The Last Ballad by Wiley Cash

Daniel Ford: You can tell from the opening lines of The Last Ballad that Wiley Cash had this story in his bones. Based on true events, the novel tells the story of a fateful (and deadly) mill strike in Gastonia, North Carolina. Shifting between the perspectives of all those involved, Cash explores themes that are as alive today as they were in the 1910s.

On a recent podcast episode, Cash said he was chasing Ella May’s ghost the entire time he was writing the novel. That passion and research led to one of the most unforgettable and empathetic main characters you’ll read in fiction this year. If the book only focused on her, it still would have been great, but, to Cash’s credit, May’s supporting cast is just as finely drawn.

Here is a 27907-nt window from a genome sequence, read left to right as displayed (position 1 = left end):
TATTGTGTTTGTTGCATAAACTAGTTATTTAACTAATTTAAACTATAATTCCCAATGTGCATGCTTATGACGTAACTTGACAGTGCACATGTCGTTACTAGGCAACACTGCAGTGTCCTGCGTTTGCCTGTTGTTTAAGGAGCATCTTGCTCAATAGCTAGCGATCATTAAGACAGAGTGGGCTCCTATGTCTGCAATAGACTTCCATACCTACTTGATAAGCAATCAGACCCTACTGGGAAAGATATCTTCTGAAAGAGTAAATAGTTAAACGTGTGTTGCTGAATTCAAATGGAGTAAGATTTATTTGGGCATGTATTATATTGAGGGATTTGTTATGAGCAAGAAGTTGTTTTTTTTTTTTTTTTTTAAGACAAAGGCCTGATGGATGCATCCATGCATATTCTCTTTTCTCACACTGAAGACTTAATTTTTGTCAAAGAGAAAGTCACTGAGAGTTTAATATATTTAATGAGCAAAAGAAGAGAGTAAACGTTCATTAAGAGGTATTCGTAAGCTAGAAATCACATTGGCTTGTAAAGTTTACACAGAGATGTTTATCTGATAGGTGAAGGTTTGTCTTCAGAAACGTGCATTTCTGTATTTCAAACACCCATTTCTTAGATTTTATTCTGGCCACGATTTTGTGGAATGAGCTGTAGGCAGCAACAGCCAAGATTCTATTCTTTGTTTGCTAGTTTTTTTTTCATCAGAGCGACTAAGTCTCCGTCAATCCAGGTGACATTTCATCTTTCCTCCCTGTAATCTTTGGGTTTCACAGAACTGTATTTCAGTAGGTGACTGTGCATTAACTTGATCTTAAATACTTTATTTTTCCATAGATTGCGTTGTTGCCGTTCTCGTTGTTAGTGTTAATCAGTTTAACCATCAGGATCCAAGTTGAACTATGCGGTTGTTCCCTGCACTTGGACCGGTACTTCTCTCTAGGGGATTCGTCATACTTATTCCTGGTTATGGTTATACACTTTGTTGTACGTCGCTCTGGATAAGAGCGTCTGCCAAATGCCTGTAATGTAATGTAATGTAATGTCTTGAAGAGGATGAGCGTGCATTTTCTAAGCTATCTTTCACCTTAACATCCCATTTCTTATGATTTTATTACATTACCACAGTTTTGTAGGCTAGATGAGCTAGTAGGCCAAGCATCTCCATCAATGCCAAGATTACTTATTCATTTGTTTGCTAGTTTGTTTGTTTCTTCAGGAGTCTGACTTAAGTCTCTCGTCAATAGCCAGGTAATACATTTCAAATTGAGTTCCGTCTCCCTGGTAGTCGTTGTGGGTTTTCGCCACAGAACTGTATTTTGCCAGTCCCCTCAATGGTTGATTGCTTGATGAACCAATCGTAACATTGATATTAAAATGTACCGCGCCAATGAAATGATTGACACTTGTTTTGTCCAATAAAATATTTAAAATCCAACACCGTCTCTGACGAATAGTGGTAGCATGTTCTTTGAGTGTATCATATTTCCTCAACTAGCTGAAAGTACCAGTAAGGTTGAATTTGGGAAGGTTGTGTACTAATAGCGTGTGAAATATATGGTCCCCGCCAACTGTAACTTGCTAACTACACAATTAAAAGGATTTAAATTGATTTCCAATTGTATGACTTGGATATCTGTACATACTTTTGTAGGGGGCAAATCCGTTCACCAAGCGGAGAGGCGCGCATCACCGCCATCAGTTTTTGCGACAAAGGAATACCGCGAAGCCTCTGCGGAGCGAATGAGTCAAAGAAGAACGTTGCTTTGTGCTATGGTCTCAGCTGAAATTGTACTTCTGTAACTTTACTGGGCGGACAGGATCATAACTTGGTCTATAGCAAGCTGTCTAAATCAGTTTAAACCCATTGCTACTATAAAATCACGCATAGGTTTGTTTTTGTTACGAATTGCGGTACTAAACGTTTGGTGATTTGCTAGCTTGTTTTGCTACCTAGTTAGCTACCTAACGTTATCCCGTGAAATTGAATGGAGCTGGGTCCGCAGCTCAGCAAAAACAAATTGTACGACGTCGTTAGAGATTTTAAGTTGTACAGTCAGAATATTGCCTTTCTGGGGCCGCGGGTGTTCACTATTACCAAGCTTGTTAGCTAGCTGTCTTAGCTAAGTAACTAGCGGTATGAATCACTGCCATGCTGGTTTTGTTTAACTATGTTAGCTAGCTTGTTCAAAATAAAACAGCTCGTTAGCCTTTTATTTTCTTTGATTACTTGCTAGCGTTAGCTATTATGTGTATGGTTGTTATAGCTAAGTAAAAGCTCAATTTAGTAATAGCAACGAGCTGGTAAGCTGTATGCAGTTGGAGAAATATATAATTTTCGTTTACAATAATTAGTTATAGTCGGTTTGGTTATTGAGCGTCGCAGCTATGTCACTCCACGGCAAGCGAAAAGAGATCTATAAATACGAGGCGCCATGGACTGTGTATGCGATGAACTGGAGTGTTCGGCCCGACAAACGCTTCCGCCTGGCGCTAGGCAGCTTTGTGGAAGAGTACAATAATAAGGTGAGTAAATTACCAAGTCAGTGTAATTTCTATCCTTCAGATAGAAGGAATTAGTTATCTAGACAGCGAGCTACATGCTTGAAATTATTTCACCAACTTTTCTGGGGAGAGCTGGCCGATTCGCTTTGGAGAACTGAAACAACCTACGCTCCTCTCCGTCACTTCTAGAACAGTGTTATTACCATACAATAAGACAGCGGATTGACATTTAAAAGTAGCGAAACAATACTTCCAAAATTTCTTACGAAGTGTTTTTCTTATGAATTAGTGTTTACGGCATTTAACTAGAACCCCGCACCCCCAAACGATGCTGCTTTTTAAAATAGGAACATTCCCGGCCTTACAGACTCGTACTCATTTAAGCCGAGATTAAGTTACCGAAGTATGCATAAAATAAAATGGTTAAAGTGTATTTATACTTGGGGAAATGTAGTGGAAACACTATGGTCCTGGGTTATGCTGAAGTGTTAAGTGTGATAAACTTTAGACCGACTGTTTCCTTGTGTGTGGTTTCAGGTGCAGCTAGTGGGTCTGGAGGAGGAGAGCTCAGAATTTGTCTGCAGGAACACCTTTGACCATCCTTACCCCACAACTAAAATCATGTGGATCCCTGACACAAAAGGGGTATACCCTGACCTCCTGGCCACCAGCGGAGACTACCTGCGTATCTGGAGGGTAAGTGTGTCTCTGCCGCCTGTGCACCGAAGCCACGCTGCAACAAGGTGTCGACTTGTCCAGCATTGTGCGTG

The Last Ballad is a special book, one that I think readers will fall in love with. Cash does the Southern storytelling tradition proud, and he adds even more to the remarkable fiction coming out of that region in the last couple of years.

Sean Tuohy: In the summer of 1987, a killer stalked the streets of New Bedford, Mass. He targeted young women who were addicts. He preyed on them, killed them, and left on the side of the road. In Boyle’s riveting narrative, the killer, a lurking, sinister figure, is left in the background. The author focuses on the victims, their family members, and the town itself. Boyle writes with a passion that shines in each passage, and she shares the pain of the victims.

Have You Met Nora? by Nicole Blades

Daniel: One day I’ll get to tell you my reaction to the final scenes of Nicole Blades’ cheeky and engrossing novel Have You Met Nora? Just know it made Blades “LMAO” in an email chain. Doesn’t get much better for a reader (or writer)!